Fear of Public Speaking

The most common phobia in the world

Glossophobia, more commonly called the fear of public speaking, is thought to be the most common of all phobias. As many as 75 percent of all people are afraid to speak in front of an audience. As comedian Jerry Seinfeld joked in a famous bit, the average person would rather be dead inside a casket than have to speak at a funeral.

Though it’s normal to feel some performance anxiety, some people are affected to a much greater degree than others. In some cases, a fear of public speaking may be linked to a more serious anxiety disorder. Symptoms of performance anxiety include:

  • Becoming distracted, perhaps by pervasive thoughts of failure
  • Feeling helpless or overwhelmed
  • Feeling nauseous or having “butterflies” in your stomach
  • Performing worse in front of an audience than you had performed in practice
  • Having your mind “go blank” or forgetting some details of what you’re supposed to be doing

If you experience any of the symptoms above to such a degree that it is negatively affecting your life or academic performance, consider seeking professional help.

Getting Over Performance Anxiety

The best way to get over your fear of public speaking is to develop a good attitude about giving presentations. Don’t think of them as an obligation. Instead, look at them as an opportunity to share your unique ideas with your peers. You voice your opinions when you’re with your friends and in small study groups, so try to transfer this aspect of your personality to a larger classroom setting.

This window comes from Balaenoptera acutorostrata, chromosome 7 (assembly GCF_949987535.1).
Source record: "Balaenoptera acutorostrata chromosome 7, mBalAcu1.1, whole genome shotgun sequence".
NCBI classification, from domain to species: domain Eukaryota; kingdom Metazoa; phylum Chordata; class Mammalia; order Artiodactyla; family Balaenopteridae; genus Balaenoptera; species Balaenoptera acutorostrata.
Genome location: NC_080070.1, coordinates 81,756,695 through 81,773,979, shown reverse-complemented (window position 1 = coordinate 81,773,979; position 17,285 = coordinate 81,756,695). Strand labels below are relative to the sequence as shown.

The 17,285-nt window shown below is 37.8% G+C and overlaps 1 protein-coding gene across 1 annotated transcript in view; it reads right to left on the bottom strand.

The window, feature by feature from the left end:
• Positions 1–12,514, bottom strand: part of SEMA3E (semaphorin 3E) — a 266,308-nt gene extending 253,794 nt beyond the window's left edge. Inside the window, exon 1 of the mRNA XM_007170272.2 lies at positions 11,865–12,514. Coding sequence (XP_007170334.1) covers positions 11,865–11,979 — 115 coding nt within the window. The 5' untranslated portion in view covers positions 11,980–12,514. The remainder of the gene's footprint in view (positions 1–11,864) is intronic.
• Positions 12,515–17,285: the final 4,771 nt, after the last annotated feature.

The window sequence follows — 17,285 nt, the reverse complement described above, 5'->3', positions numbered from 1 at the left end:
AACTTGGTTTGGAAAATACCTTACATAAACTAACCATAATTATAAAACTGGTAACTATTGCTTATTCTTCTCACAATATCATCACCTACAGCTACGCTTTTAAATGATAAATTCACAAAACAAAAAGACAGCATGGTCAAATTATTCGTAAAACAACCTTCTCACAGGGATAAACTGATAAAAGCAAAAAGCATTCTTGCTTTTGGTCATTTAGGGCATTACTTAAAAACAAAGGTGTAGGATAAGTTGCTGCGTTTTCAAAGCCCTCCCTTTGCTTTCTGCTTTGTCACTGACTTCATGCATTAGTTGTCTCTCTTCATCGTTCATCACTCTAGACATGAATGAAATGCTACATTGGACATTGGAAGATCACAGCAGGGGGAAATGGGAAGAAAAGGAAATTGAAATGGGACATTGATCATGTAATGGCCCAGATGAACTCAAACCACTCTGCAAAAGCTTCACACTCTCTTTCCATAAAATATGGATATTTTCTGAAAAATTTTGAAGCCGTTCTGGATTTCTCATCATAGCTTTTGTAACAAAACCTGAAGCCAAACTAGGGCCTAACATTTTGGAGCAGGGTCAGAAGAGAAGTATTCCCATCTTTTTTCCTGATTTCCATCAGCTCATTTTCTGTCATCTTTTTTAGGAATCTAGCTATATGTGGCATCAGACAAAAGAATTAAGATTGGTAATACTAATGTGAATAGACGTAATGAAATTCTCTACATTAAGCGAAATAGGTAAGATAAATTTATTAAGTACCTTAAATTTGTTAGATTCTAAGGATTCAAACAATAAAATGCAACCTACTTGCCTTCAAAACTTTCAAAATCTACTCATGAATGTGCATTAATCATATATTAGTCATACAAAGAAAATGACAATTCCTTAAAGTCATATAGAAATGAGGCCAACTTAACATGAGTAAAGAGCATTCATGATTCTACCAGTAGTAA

Fear of the unknown is the reason many people dislike giving presentations. The truth is that there are few times during college when you’ll have more power to determine what happens in your class than while you are giving a presentation. Don’t fear the unknown; you control the unknown. Keep in mind that your classmates understand your anxiety. In fact, if it’s a class where everyone has to give a presentation, chances are that most of them are going to feel just as nervous before they have to get up to speak.

The more presentations you give, the easier they’ll get. Try not to shy away from classes that require public speaking. Though giving presentations may not be enjoyable at first (and though you may never become truly comfortable when speaking in front of an audience), the practice will be valuable because it will help prepare you for presentations you may have to give in a future career.

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